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[at-l] illness on the trail

Two separate thoughts brought on by this thread
1.  In 1988 I had a recurring stomach problem in the first few months.  I
was sure at the time that it was Giardia, but later had second thoughts.  I
was bloated, gassy, nauseous and extremely ill.  I wanted to see a doctor,
but had no insurance, besides which I had problems with the imagined dialog
with the doctor:
"I must be ill, I'm not starving any more."  "You're not eating?."  "No, I
can eat, but I'm eating like a normal person, not a thru-hiker.  Besides I'm
really weak."  "Oh you can't walk?"  "Well, only 10 or 12 miles a day.  I
just don't feel up to 20 any more."  While I knew I was sick, I might have a
hard time convincing someone else.  

Later I figured out that the problem was what I called "townitis".  After
several days of eating very bland food and no fruits and vegetables or
meats, I would hit a salad bar, topped with a big hamburger or steak and ice
cream.  My stomach couldn't handle the change.  For several weeks, every
time I would leave town, for 3 or 4 days I would feel very ill and very
weak.  After a while my body got used to switching back and forth from bland
to rich and rough and the problem stopped.  But I still remember lying on
the floor in the motel crying because it was a 5 mile walk to the doctor,
and I couldn't do it.  That time took over a week of 10 mile days to get

In `92 near the Smokies there was a flu or bad water spring that got several
people.  They just stayed put until they felt better, then slowly they made
their way onward.  When my tendonitis acted up in `88, I did short days
until I reached town.   Carrying an extra light meal can help get through if
you have to stay put longer than expected.  Other hikers will often help
too, if you need to stay with a sick friend.  

Although people will help, there is also an expectation that all thru-hikers
are self sufficient.  It is rare for a non-partner to stay with a sick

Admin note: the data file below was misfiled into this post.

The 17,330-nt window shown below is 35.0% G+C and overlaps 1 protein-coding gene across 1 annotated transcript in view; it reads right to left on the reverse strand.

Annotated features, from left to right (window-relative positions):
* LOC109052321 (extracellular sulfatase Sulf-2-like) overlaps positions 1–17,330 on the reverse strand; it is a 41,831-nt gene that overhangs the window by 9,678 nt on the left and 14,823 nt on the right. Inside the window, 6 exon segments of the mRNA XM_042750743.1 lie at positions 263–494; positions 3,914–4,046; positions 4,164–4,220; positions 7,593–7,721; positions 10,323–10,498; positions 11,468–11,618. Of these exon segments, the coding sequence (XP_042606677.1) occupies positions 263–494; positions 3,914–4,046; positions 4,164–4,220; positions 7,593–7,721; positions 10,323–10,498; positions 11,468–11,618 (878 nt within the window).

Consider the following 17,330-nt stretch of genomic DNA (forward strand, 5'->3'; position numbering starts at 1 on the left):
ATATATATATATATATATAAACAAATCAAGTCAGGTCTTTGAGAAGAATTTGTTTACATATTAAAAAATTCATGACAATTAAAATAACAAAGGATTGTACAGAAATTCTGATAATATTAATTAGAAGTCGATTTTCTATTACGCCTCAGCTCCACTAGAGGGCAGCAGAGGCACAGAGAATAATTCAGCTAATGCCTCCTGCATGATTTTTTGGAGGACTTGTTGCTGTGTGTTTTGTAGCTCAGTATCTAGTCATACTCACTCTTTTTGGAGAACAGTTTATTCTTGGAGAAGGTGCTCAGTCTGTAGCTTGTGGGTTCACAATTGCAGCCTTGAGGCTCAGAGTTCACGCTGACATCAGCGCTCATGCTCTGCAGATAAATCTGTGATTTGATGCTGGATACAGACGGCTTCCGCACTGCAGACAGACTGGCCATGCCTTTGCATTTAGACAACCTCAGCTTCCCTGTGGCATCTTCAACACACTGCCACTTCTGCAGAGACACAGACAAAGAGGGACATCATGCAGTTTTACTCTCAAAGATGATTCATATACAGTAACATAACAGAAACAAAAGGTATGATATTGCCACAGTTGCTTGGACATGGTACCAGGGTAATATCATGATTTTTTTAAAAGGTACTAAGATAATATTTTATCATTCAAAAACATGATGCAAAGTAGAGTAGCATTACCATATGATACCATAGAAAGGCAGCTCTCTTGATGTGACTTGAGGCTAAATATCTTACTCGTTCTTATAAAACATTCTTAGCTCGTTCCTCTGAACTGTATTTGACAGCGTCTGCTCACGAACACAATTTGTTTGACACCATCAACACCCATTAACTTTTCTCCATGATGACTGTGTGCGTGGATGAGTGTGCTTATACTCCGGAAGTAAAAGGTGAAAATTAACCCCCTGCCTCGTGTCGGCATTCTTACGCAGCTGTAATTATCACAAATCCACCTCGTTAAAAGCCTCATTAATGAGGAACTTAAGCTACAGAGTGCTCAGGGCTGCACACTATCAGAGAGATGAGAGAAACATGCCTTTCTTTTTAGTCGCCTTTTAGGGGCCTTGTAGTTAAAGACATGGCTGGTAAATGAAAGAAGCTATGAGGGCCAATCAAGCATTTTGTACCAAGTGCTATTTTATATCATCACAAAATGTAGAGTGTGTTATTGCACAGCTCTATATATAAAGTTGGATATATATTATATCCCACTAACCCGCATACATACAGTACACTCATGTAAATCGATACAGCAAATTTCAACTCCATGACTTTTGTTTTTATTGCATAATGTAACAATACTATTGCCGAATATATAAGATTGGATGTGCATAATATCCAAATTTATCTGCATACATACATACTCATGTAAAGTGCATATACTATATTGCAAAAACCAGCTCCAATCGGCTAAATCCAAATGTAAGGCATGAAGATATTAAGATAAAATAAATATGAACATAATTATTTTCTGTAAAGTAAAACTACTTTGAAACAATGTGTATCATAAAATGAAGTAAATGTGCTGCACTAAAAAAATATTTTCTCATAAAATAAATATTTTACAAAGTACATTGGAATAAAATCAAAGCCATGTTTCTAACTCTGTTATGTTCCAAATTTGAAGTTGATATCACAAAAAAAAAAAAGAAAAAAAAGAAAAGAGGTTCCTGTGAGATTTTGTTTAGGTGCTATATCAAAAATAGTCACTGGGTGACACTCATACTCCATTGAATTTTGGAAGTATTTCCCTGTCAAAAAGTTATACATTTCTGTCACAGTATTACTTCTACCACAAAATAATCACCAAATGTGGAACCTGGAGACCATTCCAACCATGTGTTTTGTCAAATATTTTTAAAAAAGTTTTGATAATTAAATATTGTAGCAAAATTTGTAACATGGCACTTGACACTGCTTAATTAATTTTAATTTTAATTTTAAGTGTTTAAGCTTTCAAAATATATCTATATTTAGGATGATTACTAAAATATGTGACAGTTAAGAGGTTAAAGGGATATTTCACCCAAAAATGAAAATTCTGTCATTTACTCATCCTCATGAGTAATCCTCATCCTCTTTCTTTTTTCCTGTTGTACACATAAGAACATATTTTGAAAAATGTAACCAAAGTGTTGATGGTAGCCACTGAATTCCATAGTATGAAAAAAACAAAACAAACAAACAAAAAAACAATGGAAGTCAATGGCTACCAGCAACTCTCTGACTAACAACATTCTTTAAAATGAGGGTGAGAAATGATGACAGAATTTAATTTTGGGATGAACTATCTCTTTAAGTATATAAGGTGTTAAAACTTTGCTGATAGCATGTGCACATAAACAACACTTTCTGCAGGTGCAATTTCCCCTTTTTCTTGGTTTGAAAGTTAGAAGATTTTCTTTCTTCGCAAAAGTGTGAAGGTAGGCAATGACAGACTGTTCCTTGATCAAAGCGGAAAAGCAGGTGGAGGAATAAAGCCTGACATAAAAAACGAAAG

hiker.  The expectation is that it is the individual's responsibility to get
themselves out, unless that is obviously impossible (i.e. a broken leg).  I
ran into someone at the Overmountain Barn who had been ill for two days.  He
had no expectation that anyone stay with him.  He was just waiting it out. 
He didn't mind the hikers leaving him behind every morning. The worst part
was the cold winds through the cracks in the barn and the mouse that ate his
long underwear and socks while he was sleeping there.

Second point is - Watch out for hiking too much on the Ibuprofen.  If you
cannot walk without serious pain relievers, you might be doing permanent
damage to yourself.  Bad knees on the descents, some pain at the end of the
day or at night or stiffness in the morning are all normal, and will heal
over time ( a year or three).  If you are in constant excruciating pain, you
should listen to your body.  Take 2 or three days off. If rest and slowing
down doesn't help, you could be doing some real damage.  Is the thru-hike
worth that?  Ask Bronco.  He knows.  Better still, ask a sports medicine
doctor.  I know how important a thru-hike can be - but isn't it better to do
it over a longer period of time with the body intact than to do "come death
or dismemberment"?  Like the professional athletes who need the drugs to
play, the price can be really high.  The body uses pain as a signal, saying
STOP or at least SLOW DOWN.  Listen to your body.  

Ginny Owen

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